Well, then stupid Americans get what they deserve. It's survival of the fittest here. Southern Europeans dress pretty obviously in a modern way.

Also, America has a very different history of racial dynamics than Europe does. Although the slave trade and shit was intricately linked to Europe, we didn't really get slaves and shit. That's obviously why they're more sensitive.
>>
>>867207
God. Vegas cabbies are the fucking worst.
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>>867498
>just for being in the vicinity and having pointed at a parking spot you were already headed for.
>If you do NOT give them money, they will sometimes break your windows and/or key your car. And obviously there's little you can do about it once they're gone.
I've seen this many many times. The "car guard" homeless man, who offers to keep the homies from jacking or hurting your car. Sometimes the guy points you into a space, helps you back into a tight one like a buddy that hopped out and gives you the thumbs up to get closer. Then, they want to open your car doors for you like a valet. Damned if you do, damned if you don't. I've found that if you wait in the car a while, like you're on a cell phone call, going to have a drink or two, make out, whatever you want, that they go away to scam someone else. I happen to see them again on my way into the club, I'll hand them a $5 or a free drink and thank them, but just out of fear of retribution, really. A flat tire will cost me $100, and a heck of a lot of aggravation.
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>>868050
Confirmed
Americans think anyone with dark skin is from any place where people stereotypically have dark skin.

I'm 1/4 Native American.
In my small school (where everybody knows everybody) my classmates would ask me if I was Mexican/Italian/Arab/(East) Indian on a fairly regular basis all throughout middle school and every now and then throughout high school.
It took several years before they all figured out I wasn't an immigrant, despite my native English, same accent and having lived in the community since I was 3yo.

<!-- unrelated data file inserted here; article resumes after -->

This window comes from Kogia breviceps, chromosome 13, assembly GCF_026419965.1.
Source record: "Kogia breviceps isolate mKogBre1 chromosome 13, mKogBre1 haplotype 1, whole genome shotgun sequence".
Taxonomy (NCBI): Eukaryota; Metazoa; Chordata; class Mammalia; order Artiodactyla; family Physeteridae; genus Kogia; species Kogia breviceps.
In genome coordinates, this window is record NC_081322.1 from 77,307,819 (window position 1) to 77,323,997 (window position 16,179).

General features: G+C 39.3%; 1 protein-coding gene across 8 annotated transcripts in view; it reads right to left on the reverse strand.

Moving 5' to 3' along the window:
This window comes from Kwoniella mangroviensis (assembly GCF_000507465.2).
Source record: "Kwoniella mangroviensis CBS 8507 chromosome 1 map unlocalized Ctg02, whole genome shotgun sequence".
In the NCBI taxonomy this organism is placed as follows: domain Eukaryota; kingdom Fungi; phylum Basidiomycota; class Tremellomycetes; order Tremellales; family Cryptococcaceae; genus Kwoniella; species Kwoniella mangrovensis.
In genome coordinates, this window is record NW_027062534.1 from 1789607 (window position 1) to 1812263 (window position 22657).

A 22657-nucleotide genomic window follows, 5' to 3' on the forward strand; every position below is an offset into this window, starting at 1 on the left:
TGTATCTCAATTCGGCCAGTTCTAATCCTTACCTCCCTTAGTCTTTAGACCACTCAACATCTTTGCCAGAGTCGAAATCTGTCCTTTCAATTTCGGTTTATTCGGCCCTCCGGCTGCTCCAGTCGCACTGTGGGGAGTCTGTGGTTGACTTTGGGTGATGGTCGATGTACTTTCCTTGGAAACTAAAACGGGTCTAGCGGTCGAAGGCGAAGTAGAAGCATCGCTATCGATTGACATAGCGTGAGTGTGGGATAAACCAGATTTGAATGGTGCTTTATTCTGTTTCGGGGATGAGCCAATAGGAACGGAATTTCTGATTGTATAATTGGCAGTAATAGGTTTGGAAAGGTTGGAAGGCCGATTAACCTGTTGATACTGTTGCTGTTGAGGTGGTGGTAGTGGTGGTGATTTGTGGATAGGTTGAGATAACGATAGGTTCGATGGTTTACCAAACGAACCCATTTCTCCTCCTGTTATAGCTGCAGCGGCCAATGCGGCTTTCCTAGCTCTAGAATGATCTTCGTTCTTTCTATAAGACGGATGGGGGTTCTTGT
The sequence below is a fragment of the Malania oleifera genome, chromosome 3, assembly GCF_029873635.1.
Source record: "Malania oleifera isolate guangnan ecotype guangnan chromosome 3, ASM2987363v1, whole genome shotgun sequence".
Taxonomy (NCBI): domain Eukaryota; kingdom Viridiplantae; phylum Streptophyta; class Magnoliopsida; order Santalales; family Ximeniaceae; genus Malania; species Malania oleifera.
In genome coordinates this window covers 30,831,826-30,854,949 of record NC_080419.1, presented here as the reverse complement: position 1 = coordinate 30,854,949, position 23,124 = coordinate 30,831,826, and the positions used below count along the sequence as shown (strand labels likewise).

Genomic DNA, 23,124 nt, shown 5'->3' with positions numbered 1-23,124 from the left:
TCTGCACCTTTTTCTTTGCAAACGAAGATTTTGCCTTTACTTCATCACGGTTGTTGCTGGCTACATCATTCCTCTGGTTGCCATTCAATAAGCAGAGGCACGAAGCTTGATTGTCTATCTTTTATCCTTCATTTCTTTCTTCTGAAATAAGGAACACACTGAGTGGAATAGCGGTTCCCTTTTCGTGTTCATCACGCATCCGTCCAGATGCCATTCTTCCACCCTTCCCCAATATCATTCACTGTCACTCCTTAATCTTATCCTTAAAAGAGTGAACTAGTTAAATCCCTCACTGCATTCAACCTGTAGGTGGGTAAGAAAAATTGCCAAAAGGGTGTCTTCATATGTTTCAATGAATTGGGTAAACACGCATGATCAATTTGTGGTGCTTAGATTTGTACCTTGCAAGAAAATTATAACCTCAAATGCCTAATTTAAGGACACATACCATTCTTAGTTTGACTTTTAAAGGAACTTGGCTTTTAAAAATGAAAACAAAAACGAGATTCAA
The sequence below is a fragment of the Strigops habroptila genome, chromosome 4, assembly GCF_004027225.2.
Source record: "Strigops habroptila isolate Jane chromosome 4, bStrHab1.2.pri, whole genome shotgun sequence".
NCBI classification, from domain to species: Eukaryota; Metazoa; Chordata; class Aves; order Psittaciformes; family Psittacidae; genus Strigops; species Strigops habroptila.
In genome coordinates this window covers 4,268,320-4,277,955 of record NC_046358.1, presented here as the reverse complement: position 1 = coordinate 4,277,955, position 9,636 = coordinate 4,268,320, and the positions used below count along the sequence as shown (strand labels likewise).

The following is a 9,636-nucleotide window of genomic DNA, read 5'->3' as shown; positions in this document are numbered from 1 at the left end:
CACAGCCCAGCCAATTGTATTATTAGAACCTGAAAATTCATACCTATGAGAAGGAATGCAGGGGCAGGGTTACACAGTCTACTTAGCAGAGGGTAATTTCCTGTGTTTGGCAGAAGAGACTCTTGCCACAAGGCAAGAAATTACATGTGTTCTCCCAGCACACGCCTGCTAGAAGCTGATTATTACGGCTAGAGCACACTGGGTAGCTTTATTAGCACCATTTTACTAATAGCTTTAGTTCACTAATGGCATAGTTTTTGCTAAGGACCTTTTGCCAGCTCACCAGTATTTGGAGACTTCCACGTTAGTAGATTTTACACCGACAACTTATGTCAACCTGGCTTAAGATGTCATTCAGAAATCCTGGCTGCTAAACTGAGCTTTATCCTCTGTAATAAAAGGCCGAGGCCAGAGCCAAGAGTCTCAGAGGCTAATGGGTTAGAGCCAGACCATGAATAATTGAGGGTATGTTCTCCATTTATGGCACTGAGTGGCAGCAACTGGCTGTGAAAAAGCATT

I even had one guy swear I looked Asian (still haven't figured that one out).
And a girl who asked if I was french because she meet a french exchange student once who looked like me.

Last I checked my family immigrated from Germany in the 1890's.
>>
Isn't really a scam, but...

On the bus from San Jose Costa Rica to Panama City. Bus gets there and.we have to wait 6 hours for the station to open. People que and some nuns from the bus walk down the line selling stamps. Everyone buys one, but I tell them no. When I get to the office the guy says no and points to the nuns. I buy a stamp for $5, I think locals paid half that. I'm then allowed into Panama.

It wasn't really a scam, but a forced tithe.
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>>868146
Thanks for your life story, amerifat.
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>>868146
Many Native Americans do have slightly asiatic features though. Due to that whole bering land bridge crossing and all, they are distantly related to Siberian/east asian natives.

But yes, Americans are pretty dumb. My names ends in -berg, which comes from my Swedish-born grandfather (muh uther heritages are German and various British Isles). I have light brown hair and green eyes, and attended a (semi-private) nominally Christian school (Quaker though, so really hippie Christians), and people would always ask me if I was Jewish ("but your name ends in -berg, and that is Jewish!"). DERP.
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>>866691
top kek
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>>868207
>your name ends in -berg, and that is Jewish!
It is though...at least in America.
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>>867682
Well to be fair, you shouldn't trust any eastern europeans in general
>>
When I was in Rome with family, we asked some guy for directions, he gave us them and after that he asked for money. dad gave him 5 but he wanted 10, he would not leave us alone so we just gave him another 5, it wasn't that big of money. He then came backed and directed us again because our train had changed terminals so we followed him after which he asked for another 5 euro and we told him to fuck off. It wasn't my money, but still pissed me off that we gave him some, never give random people in Italy money, just keep saying no til they leave you alone.
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>>868218